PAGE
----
The Epidemic Raging Within the Pandemic: Opioid Addiction

WEST VIRGINIA — Craig Hettlinger explains that he started drinking when he was about 16 years old. He escalated to stronger drugs three years later when he played Division I soccer at Marshall University. He started every game for a team that was then ranked in the top 20 in the country.

“My freshman year, we had just tied the No. 16 team in the country. And what do you do after you tie No. 16 in the country? You celebrate because you played a really good game. And so, that evening, we went to a party and had a lot of alcohol, and me, personally, had a good bit of cocaine,” he explained. “I passed out that evening at 19, and when I woke up, I was 32 years old in a homeless shelter in Richmond, Virginia, wondering how the hell I got there. I had literally lost 13 years of my life.”

Today, he is clean and sober and standing in front of Huntington Addiction Wellness Center, a treatment facility he helped found and was working to open to serve the addiction community.

When COVID-19 broke out before his official open date, the center temporarily served the homeless in his area in response.

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“I remember watching Washington state and New York state and watching the numbers just pile up, and I thought to myself, ‘I‘ve got this 30-bed facility, and we haven’t got our grant money to open yet,’” he said. “If this happens in our area, why won’t the hospitals use us?” An offer to Huntington’s mayor led to an eventual six-week partnership with the City Mission to house 31 of Huntington’s homeless.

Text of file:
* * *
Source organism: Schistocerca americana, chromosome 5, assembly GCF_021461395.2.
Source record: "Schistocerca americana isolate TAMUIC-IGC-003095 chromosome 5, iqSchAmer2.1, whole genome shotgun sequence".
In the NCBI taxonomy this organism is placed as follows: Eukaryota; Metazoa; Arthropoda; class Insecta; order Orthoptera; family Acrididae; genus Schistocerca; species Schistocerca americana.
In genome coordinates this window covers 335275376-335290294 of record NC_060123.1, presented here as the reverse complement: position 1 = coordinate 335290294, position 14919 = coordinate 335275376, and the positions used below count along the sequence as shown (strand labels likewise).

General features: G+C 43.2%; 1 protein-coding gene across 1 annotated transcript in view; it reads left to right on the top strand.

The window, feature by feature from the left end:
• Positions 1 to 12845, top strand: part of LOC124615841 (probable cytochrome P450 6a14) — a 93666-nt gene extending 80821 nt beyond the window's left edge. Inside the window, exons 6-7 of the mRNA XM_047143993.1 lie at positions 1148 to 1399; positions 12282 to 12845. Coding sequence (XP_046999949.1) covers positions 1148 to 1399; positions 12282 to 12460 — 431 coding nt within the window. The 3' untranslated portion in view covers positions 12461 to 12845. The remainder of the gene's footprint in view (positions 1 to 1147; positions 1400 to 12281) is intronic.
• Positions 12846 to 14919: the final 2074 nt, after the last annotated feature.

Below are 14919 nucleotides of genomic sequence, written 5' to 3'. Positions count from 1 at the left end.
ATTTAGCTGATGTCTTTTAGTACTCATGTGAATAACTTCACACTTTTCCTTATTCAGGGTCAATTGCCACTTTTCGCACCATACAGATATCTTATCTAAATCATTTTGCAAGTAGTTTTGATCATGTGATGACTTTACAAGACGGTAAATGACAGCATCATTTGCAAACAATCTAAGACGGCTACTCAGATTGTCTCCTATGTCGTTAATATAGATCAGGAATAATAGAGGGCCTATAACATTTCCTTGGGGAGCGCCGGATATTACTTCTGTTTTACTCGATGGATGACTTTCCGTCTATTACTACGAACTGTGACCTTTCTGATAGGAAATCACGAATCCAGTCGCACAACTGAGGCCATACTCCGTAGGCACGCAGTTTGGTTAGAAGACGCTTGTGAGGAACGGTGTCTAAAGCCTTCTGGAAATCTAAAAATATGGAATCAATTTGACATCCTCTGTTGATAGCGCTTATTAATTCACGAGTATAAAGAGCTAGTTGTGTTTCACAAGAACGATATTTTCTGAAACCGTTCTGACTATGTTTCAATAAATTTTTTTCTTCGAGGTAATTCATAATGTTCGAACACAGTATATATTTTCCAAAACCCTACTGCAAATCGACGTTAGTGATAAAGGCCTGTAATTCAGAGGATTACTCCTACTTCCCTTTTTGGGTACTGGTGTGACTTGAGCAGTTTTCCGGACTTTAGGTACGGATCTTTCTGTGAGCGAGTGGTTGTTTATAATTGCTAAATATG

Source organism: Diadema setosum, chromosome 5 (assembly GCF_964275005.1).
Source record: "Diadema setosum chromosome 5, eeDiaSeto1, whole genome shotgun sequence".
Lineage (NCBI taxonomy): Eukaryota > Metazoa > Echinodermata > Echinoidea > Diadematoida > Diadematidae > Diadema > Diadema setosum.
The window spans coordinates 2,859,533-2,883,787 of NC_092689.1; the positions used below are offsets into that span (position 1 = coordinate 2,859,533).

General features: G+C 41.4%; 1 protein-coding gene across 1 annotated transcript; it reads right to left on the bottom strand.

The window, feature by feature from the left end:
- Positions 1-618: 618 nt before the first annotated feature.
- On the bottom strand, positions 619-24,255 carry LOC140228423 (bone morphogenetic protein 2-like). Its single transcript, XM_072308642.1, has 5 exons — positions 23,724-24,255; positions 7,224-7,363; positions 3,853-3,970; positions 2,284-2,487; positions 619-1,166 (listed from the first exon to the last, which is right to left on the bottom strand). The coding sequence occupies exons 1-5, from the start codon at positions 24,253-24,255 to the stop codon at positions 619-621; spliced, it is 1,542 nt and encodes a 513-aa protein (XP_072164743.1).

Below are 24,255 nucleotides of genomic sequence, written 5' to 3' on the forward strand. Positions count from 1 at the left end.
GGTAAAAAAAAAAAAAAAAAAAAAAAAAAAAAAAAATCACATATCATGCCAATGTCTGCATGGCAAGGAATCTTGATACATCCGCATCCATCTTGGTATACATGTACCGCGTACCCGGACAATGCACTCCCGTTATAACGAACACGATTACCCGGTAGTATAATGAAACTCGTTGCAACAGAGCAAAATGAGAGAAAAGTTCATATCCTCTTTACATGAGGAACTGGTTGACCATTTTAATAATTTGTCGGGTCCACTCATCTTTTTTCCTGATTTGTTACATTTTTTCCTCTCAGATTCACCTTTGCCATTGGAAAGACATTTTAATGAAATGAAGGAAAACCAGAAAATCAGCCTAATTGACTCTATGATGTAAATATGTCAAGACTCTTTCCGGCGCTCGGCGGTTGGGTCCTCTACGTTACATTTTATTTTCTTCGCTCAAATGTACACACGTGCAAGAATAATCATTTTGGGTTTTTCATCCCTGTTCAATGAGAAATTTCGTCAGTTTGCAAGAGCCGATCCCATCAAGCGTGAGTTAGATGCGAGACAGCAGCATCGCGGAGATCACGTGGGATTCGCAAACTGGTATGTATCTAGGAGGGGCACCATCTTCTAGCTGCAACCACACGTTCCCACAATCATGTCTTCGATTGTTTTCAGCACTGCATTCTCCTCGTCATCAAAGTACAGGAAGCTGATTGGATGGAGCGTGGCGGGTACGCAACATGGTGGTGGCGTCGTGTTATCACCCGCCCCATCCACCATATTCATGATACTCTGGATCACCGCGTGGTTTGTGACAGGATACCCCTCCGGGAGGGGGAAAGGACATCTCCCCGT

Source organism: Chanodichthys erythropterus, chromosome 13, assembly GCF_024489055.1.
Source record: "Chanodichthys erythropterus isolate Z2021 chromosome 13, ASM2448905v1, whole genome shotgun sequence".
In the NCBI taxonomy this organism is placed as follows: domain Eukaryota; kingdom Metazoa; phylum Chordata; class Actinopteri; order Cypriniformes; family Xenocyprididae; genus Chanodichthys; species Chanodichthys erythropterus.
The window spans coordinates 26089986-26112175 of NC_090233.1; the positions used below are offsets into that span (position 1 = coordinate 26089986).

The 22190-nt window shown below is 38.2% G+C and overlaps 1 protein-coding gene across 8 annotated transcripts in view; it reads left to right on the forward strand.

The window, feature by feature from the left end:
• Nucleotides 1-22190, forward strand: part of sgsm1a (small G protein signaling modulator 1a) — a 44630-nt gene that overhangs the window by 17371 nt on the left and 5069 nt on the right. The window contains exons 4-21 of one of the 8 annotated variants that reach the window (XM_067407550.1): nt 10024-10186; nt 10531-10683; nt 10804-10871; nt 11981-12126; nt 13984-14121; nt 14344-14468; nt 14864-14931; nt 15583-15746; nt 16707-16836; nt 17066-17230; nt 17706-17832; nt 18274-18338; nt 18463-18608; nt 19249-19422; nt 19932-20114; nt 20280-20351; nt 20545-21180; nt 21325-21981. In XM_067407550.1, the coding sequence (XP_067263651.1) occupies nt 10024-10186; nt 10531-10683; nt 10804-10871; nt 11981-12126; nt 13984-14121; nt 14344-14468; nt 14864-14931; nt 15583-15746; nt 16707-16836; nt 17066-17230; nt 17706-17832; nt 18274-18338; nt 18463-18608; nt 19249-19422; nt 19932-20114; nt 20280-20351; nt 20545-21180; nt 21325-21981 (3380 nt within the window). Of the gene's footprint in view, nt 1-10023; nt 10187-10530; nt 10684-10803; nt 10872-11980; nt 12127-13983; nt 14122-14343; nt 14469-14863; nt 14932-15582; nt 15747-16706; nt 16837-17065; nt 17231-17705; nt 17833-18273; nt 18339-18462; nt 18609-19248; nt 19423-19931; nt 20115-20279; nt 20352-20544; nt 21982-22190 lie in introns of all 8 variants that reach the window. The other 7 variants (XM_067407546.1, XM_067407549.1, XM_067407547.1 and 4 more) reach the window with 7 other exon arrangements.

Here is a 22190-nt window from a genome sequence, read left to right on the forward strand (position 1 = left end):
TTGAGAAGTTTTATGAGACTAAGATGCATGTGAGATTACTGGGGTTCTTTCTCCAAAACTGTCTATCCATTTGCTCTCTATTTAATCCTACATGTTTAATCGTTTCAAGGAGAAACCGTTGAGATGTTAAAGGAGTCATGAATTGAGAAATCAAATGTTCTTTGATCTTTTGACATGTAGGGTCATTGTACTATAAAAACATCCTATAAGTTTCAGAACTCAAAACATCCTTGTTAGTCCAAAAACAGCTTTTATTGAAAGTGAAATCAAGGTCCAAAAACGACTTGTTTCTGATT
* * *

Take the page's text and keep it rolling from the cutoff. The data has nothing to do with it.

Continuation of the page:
“We transitioned to recovery on May 19,” he said. “And out of the 31 homeless that we housed, 28 of them stayed. Maybe they were coming in initially just for shelter, but by the time we got our hands on them and got to spend time with them, almost 100% of them stayed to try to push them to a better life, which is really, really cool.”

Long before the pandemic came along, the nation, especially Appalachia, was in the throes of a deadly epidemic: opioid and meth addiction. It was a crisis that tore apart families, devastated communities and destroyed lives. As the pandemic continues, so does the opioid epidemic, with the pandemic’s widespread effects causing opioid addiction to escalate at alarming numbers.

The Overdose Data Mapping Application Program report published in May showed fatal overdoses rose by almost 11.4 percent from January to April, compared with the same period last year. In July, the American Medical Association warned about an increase of reports from across the country showing a dramatic increase in opioid-related mortality during the pandemic.

Often, the very people who need the program’s crisis care facilities have lost their jobs because of the virus and cannot afford to pay for critically needed help.

Hettlinger said: “In our business, the way our structure is, it’s $500 to come in for 90 days. And in all reality, that’s the cheapest you’ll find is $5.50 a day. … However, when you have a financial strain, it’s difficult for people to pay that money. So, it would be amazing if programs like mine and other programs across the state could get some funding to accept people for free.”